The alarm was not sounded inside the stockade until the soldiers were within 150 yards, and although a tolerably heavy fire was kept up by them from this distance the diggers stood bravely to their posts. The whole of the forces under the command of Captain Thomas were then brought up. They must have considerably outnumbered the occupants of the stockade, although it is not possible to ascertain the exact number on either side. The engagement lasted barely 25 minutes, for the ammunition of the insurgents ran out, and the stockade was carried at the point of the bayonet. The miners fought well and manfully, especially the leaders. Mr. Peter Lalor was severely wounded in the arm, and was at first supposed to be killed. In the very agonies of death he was concealed beneath a heap of slabs, from under which the blood streamed down the hill. When the soldiers had retreated with their prisoners he managed to escape, though faint and very weak through loss of blood. He was hidden for three days in a hut on the ranges, after which he was secretly conveyed to the house of a worthy Catholic priest, Father Smyth, where his arm was amputated by Dr. Doyle. A reward of £200 was offered for his apprehension, but his friends remained true and he was not taken.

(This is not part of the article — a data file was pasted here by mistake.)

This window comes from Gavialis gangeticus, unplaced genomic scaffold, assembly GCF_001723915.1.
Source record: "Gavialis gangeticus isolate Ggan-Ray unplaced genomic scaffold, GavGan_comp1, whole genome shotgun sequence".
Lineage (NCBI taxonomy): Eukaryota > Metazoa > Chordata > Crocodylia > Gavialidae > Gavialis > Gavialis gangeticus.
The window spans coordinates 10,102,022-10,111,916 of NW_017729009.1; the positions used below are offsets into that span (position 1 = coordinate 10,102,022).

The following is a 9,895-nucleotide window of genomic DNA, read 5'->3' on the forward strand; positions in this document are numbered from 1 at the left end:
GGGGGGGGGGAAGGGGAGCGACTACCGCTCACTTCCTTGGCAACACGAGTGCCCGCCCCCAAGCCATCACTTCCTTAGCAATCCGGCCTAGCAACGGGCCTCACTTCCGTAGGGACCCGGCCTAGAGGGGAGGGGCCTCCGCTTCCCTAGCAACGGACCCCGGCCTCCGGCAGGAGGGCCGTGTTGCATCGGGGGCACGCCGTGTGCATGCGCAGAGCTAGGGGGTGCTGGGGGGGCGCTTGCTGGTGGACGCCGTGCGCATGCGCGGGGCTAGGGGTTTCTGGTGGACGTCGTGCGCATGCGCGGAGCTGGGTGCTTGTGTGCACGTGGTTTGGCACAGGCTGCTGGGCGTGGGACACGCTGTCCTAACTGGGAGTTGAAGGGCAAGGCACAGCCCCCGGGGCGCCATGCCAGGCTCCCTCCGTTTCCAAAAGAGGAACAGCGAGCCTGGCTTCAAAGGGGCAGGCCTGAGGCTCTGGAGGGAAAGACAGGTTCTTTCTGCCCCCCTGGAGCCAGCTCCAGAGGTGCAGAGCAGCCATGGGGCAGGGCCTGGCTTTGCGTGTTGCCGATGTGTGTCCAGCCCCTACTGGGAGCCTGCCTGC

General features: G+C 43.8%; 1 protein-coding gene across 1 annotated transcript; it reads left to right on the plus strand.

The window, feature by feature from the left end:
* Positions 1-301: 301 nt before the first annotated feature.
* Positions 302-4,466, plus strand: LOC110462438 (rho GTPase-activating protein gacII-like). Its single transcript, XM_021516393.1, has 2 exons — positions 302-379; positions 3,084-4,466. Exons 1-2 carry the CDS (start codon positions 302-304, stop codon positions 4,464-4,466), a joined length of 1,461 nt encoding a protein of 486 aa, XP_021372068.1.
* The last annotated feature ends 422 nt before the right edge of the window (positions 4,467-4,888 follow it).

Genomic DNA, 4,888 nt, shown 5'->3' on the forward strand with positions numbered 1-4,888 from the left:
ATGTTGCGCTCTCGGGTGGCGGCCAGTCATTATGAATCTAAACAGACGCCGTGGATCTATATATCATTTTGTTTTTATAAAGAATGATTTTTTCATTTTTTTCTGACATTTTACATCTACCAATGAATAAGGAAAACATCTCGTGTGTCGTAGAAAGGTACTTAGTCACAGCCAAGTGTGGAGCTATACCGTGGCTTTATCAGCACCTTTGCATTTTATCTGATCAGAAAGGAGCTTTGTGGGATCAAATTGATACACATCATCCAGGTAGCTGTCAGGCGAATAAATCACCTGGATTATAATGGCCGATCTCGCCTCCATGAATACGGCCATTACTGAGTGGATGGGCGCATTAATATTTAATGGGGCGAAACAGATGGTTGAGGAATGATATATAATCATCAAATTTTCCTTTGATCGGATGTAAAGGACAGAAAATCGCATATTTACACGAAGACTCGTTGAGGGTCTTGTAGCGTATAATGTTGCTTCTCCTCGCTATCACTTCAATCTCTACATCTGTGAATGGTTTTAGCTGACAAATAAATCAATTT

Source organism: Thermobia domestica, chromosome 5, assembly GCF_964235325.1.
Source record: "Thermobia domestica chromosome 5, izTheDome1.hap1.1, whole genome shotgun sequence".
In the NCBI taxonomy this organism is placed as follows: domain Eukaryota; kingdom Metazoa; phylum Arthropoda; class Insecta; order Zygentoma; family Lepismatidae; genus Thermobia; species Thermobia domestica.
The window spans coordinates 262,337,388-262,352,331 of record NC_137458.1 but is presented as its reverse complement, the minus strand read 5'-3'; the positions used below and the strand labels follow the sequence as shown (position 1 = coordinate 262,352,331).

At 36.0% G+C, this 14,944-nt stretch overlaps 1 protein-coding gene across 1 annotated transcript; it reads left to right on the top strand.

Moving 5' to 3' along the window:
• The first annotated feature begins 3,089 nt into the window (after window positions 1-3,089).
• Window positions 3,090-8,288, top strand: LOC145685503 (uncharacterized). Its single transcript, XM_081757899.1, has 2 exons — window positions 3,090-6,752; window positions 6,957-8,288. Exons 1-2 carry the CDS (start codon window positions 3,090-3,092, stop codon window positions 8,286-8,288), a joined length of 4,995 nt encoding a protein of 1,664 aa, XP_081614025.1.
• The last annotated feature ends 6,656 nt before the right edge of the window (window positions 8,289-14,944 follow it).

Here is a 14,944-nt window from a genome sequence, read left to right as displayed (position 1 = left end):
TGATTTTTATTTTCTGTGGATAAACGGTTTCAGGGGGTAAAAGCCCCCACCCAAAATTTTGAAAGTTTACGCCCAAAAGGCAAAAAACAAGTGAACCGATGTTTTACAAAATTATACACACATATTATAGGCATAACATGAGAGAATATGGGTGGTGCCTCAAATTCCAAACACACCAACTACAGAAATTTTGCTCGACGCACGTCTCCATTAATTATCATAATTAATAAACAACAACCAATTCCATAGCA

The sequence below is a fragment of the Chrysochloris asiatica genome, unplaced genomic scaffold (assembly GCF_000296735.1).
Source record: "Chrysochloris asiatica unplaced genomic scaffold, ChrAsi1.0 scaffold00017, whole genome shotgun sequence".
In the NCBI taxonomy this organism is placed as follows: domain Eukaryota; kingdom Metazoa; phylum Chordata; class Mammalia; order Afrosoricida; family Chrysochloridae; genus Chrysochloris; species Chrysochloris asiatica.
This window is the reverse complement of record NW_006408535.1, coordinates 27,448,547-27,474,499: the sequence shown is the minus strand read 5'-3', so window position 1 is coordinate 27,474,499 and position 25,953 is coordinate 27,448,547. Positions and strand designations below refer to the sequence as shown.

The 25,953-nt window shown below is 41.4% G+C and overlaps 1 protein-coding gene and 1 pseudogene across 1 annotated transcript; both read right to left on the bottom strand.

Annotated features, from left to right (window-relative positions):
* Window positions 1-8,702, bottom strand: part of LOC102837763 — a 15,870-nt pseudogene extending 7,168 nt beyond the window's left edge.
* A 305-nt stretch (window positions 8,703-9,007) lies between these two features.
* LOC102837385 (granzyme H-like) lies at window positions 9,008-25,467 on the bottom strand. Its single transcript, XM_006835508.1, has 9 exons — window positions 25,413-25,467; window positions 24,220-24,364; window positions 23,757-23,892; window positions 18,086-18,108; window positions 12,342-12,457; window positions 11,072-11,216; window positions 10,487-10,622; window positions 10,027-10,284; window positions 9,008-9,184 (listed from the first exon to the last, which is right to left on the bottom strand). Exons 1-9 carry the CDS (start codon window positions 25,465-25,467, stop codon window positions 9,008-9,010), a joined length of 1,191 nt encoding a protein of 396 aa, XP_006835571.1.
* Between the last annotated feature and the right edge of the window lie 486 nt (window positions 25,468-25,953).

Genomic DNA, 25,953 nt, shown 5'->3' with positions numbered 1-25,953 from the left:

When the news of the attempted insurrection reached Melbourne, 'society' was agitated, and, in response to a requisition, the Mayor called a meeting at the Mechanics' Institute, at which resolutions were attempted to be passed, upholding the action of the Government and its officials in their treatment of the diggers. But these resolutions were received with so much dissatisfaction that the Mayor was obliged to vacate the chair, and a number of resolutions were passed altogether opposed to the action of the Executive, and calling upon the Government to immediately settle the differences with the miners. Mr. Frencham, one of the discovers of gold in Victoria, spoke strongly in favor of the diggers, and bid the people 'go forth with their brother diggers to conquer or to die.' The resolutions in favor of the miners were received and carried with the greatest enthusiasm. The Government again endeavoured on the following day to secure the declared support of the public, and with this end a meeting was held on a large piece of ground near St. Paul's Church, at the corner of Flinders-lane. The chair was occupied by Mr. Henry Langlands and nearly 7000 people were present. But in this case also the resolutions passed condemned the policy of the Government, and showed sympathy with the miners. Finding they were not supported by the people, the Executive revoked the martial law which had been proclaimed at Ballarat, and abandoned several coercive measures which they had proposed to introduce. Petitions were adopted both in Melbourne and Ballarat, setting forth that "the recent unhappy outbreak at Ballarat was induced by no feeling of disaffection to the person of her Majesty, and by no traitorous designs against the institutions of the monarchy, but purely by a sense of political wrong, a loss of confidence in the local administration of law, and an irritation engendered by the injudicious and offensive enforcement of an obnoxious and invidious tax which, though legal, has since been condemned by the goldfields commission.'' Thousands of people signed this petition, and at last the Chief Secretary, Mr. Foster, gave way and resigned office.